Reflecting back on the summer experience, the memories for both women go beyond their AI and computer vision work. With a smile, Shiza recounts, “The girls’ night out was really nice, hanging out for the night with a bunch of other women researchers from the lab.” For Khademi, or “Dr. K” as Shiza now affectionately calls her, the dinner out was a fun but meaningful sign of progress in the biomedical engineering field. 

“When I was completing my PhD, I was one woman in a room of forty men. There were no women professors in my department, not a single one.” 

Dr. April Khademi, with Shiza and other women researchers from the IAMLAB, having a social night out.

Dr. April Khademi, with Shiza and other women researchers from the IAMLAB, having a social night out. 

Championing Shiza, and other young women in the engineering field will always be a focus for Khademi. For other researchers in STEM fields, she hopes Shiza’s story will be a reminder to never underestimate the capabilities of youth. “I would have never imagined a fifteen year old talking to me about loss functions and AI deployment challenges,” she says. “I've been living this for many years, breathing this for many years. And she's got such a great understanding already.”

Now sixteen years old, Shiza continues to evolve her knowledge of AI. One of the many ways she does this is by keeping up with peer-reviewed papers about AI and computer vision. But in true Shiza fashion, she takes this one step further by breaking down this complex subject matter in her YouTube series, Reading Research Papers at 1am – turning head-scratching terminology into head-nodding concepts. With a natural knack for making the topic of AI more accessible, Shiza is helping to stir up interest and collaboration in the field.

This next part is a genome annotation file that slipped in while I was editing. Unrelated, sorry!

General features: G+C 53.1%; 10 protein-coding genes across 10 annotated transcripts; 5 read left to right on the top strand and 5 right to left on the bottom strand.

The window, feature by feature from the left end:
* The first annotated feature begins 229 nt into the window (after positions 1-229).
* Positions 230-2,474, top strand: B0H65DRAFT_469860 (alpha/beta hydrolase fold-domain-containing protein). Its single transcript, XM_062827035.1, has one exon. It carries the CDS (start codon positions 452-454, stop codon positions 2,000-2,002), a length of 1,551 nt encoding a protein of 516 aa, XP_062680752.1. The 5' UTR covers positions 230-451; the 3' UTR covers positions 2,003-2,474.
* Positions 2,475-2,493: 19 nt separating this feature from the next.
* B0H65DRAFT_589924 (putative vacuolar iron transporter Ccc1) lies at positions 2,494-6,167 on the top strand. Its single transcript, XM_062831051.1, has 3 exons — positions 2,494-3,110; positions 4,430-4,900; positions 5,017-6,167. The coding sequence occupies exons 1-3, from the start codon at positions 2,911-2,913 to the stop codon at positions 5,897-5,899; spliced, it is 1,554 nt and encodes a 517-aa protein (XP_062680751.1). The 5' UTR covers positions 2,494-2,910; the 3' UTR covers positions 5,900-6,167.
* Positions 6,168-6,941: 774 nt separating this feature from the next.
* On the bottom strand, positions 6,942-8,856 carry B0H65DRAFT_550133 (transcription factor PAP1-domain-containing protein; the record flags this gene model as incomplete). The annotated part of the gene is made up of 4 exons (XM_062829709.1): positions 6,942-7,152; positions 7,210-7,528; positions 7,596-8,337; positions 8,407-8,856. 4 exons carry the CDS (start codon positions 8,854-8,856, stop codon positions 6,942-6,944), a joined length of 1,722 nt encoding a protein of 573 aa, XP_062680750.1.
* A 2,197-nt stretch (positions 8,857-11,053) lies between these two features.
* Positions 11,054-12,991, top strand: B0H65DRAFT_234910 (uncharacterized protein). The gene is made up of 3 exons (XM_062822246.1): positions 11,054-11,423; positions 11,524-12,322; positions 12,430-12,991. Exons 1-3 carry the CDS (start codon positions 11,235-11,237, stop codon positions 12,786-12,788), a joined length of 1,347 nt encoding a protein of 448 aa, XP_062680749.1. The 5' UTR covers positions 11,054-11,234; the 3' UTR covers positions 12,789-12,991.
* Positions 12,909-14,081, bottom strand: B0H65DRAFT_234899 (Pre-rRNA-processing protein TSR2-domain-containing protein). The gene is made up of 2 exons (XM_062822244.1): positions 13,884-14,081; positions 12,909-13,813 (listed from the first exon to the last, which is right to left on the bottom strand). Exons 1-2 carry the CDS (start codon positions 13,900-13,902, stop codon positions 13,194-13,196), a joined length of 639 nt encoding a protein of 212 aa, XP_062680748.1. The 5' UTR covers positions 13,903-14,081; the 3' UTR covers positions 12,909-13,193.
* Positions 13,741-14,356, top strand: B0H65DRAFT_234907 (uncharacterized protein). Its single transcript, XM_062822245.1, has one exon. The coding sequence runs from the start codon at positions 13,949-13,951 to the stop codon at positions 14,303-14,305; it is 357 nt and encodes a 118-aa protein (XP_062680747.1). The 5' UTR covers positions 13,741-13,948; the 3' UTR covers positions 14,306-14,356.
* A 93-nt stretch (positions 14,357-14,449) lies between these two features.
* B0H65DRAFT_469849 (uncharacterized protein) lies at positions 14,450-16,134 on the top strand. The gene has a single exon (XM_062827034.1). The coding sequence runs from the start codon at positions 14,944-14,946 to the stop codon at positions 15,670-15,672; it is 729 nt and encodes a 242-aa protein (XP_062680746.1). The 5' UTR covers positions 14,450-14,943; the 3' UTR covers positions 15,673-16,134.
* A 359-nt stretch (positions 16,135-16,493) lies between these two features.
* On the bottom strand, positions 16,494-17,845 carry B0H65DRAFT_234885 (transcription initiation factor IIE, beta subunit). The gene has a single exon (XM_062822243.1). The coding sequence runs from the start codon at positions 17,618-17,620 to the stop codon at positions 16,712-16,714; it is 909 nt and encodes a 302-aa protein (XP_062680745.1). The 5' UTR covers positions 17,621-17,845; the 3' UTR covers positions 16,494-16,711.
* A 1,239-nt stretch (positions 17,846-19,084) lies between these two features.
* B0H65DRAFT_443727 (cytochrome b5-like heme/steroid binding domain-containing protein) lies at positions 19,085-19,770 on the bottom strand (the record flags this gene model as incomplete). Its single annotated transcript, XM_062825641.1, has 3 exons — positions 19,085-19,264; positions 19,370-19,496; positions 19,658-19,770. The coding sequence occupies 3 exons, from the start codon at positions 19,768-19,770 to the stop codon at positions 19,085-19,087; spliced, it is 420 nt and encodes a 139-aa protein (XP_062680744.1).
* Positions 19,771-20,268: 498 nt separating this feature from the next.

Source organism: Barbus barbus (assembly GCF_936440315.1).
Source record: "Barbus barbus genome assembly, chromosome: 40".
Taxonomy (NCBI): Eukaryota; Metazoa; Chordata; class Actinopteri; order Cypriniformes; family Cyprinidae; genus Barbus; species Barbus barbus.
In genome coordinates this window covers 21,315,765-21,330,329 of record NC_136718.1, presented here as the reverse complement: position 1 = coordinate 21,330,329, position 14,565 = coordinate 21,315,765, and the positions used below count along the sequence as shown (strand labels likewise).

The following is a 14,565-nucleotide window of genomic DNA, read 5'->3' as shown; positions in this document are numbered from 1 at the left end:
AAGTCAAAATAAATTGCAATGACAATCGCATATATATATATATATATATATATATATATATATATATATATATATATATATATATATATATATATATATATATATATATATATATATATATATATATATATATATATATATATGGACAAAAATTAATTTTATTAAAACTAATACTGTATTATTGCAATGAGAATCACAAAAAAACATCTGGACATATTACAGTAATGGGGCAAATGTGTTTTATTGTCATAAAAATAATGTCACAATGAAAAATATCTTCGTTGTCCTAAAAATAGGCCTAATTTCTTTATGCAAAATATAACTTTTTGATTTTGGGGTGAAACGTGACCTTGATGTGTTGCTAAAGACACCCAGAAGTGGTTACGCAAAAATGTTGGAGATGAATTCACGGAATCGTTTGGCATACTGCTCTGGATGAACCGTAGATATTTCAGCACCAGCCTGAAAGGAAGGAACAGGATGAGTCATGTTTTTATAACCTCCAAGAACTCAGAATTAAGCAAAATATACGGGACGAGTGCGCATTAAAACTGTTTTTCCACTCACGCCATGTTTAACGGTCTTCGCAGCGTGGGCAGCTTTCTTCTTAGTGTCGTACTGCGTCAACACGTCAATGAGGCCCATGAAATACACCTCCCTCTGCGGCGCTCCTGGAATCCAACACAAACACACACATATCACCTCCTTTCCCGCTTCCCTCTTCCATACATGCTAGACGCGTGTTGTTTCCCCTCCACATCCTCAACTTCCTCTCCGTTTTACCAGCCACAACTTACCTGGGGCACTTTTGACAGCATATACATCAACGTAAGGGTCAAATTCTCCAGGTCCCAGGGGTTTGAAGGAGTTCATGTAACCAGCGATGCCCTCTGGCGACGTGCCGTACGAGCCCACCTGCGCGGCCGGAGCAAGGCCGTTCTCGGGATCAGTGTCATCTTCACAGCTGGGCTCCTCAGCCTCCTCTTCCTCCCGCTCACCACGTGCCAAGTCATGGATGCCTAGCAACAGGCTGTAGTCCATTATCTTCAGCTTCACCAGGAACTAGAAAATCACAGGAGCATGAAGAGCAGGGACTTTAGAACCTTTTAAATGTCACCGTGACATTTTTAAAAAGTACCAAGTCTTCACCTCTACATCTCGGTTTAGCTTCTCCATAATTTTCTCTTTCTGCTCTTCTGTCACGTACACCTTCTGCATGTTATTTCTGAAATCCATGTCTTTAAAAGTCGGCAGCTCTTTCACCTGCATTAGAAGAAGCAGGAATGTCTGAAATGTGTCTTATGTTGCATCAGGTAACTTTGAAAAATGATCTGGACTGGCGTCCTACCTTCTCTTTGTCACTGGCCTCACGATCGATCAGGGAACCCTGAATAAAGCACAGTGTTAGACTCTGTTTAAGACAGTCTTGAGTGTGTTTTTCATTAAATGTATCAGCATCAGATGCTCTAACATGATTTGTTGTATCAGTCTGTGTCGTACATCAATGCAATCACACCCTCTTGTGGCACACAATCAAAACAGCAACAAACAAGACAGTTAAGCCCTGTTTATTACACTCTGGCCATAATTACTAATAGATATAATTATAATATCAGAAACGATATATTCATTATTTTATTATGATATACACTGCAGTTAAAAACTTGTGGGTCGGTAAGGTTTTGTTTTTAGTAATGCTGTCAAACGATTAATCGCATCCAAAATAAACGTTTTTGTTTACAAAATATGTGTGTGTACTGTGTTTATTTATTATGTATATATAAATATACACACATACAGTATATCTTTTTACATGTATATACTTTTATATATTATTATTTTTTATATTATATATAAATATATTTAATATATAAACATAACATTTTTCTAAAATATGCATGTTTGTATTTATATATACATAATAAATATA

During a recent keynote talk at the 2022 Women in IT Channel Recognition Luncheon, Shiza exclaimed, “To be honest, I was quite iffy about letting a robot work with patients, especially if it’s going to take over the world one day.” Laughs broke out across the crowd. Shiza then went on to educate her captivated audience about the merits of AI in the healthcare space.   

Shiza presenting her biomedical research at The Knowledge Society.

Shiza presenting her biomedical research at The Knowledge Society.

One may glance at Shiza’s expansive resume of achievements – multiple biomedical imaging internships, an active member of The Knowledge Society, frequent industry presentations, and an AI collaboration with Walmart – and assume these are the opportunities that are naturally gifted to such a technical wunderkind. But the truth is, Shiza has had to forge her own pathways into the engineering field. Her approach? Good-old fashioned outreach. “I try to put myself out there, sending emails to anyone that might be open to a talk. Leveraging social media is also a great way to meet cool people in the space.” 

Based on her work with Khademi, as well as an ongoing biomedical imaging development project with the University Health Network, Shiza acknowledges that “AI is really hard to contribute to on an individual level. You really need access to computing power and resources.” While she hopes to eventually work with one of the big players in the AI industry, such as OpenAI or DeepMind, which both possess ample resources, Shiza’s not waiting for the future to come to her.

At the end of the day, she says, “I just try to find ways to build serendipity.”

To learn more about Shiza Charania’s work, follow the channels below: 

To learn more about Dr. April Khademi’s work, view the channels below: